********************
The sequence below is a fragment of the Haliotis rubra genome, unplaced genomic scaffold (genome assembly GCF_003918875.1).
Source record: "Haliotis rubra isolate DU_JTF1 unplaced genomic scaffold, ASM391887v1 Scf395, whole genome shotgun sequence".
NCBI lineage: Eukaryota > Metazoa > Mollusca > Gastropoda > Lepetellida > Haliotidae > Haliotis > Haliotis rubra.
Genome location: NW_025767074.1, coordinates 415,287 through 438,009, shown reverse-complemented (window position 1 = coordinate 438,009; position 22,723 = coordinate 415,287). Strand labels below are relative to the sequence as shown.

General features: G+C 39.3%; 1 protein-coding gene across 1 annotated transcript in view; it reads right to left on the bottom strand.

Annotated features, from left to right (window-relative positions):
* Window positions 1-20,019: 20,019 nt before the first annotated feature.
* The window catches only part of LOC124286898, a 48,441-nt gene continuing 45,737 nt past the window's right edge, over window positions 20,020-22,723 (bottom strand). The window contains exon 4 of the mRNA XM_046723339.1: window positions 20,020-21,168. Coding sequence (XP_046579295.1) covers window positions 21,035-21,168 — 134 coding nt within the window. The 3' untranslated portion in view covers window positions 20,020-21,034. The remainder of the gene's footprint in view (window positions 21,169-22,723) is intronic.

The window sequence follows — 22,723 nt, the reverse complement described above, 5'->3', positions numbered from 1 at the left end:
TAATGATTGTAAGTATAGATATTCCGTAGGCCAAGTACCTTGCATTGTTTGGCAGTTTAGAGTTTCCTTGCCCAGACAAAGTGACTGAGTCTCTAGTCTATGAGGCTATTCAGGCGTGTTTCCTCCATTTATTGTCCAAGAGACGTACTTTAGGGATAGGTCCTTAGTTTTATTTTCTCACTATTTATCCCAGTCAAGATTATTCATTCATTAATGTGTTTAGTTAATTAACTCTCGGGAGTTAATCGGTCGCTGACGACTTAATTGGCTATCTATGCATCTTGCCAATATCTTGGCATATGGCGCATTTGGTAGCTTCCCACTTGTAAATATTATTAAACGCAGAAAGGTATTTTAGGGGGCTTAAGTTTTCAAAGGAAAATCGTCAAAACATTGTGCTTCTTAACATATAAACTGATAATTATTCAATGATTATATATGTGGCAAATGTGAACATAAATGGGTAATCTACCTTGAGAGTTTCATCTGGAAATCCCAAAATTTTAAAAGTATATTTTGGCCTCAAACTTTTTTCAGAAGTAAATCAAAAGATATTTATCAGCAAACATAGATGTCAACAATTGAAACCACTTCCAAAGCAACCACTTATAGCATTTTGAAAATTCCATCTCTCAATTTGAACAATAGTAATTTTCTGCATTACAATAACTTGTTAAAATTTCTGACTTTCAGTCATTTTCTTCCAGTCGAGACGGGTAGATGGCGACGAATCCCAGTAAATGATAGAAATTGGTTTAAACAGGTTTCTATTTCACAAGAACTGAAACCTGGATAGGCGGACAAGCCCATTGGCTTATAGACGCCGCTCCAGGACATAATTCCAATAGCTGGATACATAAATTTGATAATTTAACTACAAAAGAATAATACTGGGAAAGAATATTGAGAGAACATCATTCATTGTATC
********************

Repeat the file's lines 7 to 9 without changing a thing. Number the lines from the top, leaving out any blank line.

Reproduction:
* Window positions 1-20,019: 20,019 nt before the first annotated feature.
* The window catches only part of LOC124286898, a 48,441-nt gene continuing 45,737 nt past the window's right edge, over window positions 20,020-22,723 (bottom strand). The window contains exon 4 of the mRNA XM_046723339.1: window positions 20,020-21,168. Coding sequence (XP_046579295.1) covers window positions 21,035-21,168 — 134 coding nt within the window. The 3' untranslated portion in view covers window positions 20,020-21,034. The remainder of the gene's footprint in view (window positions 21,169-22,723) is intronic.

The window sequence follows — 22,723 nt, the reverse complement described above, 5'->3', positions numbered from 1 at the left end: